Death and the Compass
| Karl Braun|
Nobel Prize in Physics
| 6 June 1850
Fulda, Electorate of Hessen, Germany (1850-06-06) |
University of Karlsruhe,
University of Marburg,
University of Strassburg,
University of Tubingen,
University of Wurzburg
University of Marburg,
University of Berlin
G. H. Quincke
L. I. Mandelshtam,
April 20, 1918, Brooklyn, New York City, New York, United States
Konrad Braun, Franziska Gohring Braun
University of Marburg, Humboldt University of Berlin
Guglielmo Marconi, Vladimir K Zworykin, Heinrich Hertz, Alan Archibald Campbell‑Swinton, Philipp Lenard
Karl Ferdinand Braun Wikipedia
Karl Ferdinand Braun (6 June 1850 – 20 April 1918) was a German inventor, physicist and Nobel laureate in physics. Braun contributed significantly to the development of radio and television technology: he shared with Guglielmo Marconi the 1909 Nobel Prize in Physics.
Braun was born in Fulda, Germany, and educated at the University of Marburg and received a Ph.D. from the University of Berlin in 1872. In 1874 he discovered that a point-contact semiconductor rectifies alternating current. He became director of the Physical Institute and professor of physics at the University of Strassburg in 1895.
In 1897 he built the first cathode-ray tube (CRT) and cathode ray tube oscilloscope. CRT became the cornerstone in developing fully electronic television. In the early 21-st century the CRT technology started to be replaced by flat screen technologies (such as liquid crystal display (LCD), light emitting diode (LED) and plasma displays) on television sets and computer monitors. The CRT is still called the "Braun tube" in German-speaking countries (Braunsche Röhre) and in Japan (ブラウン管: Buraun-kan).
During the development of radio, he also worked on wireless telegraphy. In 1897 Braun joined the line of wireless pioneers. His major contributions were the introduction of a closed tuned circuit in the generating part of the transmitter, and its separation from the radiating part (the antenna) by means of inductive coupling, and later on the usage of crystals for receiving purposes. Wireless telegraphy claimed Dr. Braun's full attention in 1898, and for many years after that he applied himself almost exclusively to the task of solving its problems. Dr. Braun had written extensively on wireless subjects and was well known through his many contributions to the Electrician and other scientific journals. In 1899, he would apply for the patents, Electro telegraphy by means of condensers and induction coils and Wireless electro transmission of signals over surfaces.
Around 1898, he invented a crystal diode rectifier or cat's whisker diode. Pioneers working on wireless devices eventually came to a limit of distance they could cover. Connecting the antenna directly to the spark gap produced only a heavily damped pulse train. There were only a few cycles before oscillations ceased. Braun's circuit afforded a much longer sustained oscillation because the energy encountered less losses swinging between coil and Leyden Jars. And by means of inductive antenna coupling the radiator was better matched to the generator. The resultant stronger and less bandwidth consuming signals bridged a much longer distance.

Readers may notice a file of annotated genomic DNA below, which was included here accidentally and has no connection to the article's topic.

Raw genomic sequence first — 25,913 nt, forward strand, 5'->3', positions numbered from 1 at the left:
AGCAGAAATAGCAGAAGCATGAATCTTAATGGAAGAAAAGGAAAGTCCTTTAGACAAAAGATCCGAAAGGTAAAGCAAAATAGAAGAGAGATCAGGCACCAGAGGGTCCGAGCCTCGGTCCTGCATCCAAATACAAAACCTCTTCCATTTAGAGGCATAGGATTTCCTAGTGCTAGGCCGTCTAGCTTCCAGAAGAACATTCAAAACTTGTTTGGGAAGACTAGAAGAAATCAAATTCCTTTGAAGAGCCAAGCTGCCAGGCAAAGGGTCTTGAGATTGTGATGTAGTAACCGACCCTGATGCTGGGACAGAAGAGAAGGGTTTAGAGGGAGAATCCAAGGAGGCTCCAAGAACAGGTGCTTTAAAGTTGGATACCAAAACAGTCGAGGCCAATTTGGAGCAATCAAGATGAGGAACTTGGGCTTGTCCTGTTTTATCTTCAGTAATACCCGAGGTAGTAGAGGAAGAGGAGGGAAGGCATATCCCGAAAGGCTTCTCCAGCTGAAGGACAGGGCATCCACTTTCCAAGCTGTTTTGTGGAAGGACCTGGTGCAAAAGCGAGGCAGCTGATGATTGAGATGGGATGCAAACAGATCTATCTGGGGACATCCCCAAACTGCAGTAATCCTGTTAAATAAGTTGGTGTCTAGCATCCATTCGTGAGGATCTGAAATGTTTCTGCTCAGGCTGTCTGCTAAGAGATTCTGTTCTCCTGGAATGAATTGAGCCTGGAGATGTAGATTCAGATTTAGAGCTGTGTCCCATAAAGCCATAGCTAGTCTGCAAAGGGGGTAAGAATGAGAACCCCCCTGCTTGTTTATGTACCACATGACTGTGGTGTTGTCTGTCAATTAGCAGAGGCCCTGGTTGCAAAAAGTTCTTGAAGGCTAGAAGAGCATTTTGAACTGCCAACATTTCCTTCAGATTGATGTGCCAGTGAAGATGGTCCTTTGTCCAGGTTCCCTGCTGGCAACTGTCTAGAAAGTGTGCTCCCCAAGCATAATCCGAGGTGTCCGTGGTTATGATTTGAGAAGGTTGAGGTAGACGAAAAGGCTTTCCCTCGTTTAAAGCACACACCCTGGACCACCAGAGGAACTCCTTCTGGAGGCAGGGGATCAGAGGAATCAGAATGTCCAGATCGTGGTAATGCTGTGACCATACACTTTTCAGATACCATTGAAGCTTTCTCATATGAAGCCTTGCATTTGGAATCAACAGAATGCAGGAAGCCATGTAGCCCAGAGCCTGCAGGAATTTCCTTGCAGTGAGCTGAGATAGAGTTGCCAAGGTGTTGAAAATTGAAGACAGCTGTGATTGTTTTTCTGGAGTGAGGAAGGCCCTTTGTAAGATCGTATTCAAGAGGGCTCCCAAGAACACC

Braun invented the phased array antenna in 1905. He described in his Nobel Prize lecture how he carefully arranged three antennas to transmit a directional signal. This invention led to the development of radar, smart antennas, and MIMO.
Braun's British patent on tuning was used by Marconi in many of his tuning patents. Guglielmo Marconi used Braun's patents (among others). Marconi would later admit to Braun himself that he had "borrowed" portions of Braun's work. In 1909 Braun shared the Nobel Prize for physics with Marconi for "contributions to the development of wireless telegraphy." The prize awarded to Braun in 1909 depicts this design. Braun experimented at first at the University of Strasbourg. Not before long he bridged a distance of 42 km to the city of Mutzig. In spring 1899 Braun, accompanied by his colleagues Cantor and Zenneck, went to Cuxhaven to continue their experiments at the North Sea. On 24 September 1900 radio telegraphy signals were exchanged regularly with the island of Heligoland over a distance of 62 km. Light vessels in the river Elbe and a coast station at Cuxhaven commenced a regular radio telegraph service.
Braun went to the United States at the beginning of World War I (before the U.S. had entered the war) to help defend the German wireless station at Sayville, New York, against attacks by the British-controlled Marconi Corporation. After the US entered the war, Braun was detained, but could move freely within Brooklyn, New York. Braun died in his house in Brooklyn, before the war ended in 1918.
In 1987 the Society for Information Display created the Karl Ferdinand Braun Prize, awarded for an outstanding technical achievement in display technology.U.S. Patent 0,750,429, Wireless Electric Transmission of Signals Over Surfaces
U.S. Patent 0,763,345, Means for Tuning and Adjusting Electric Circuits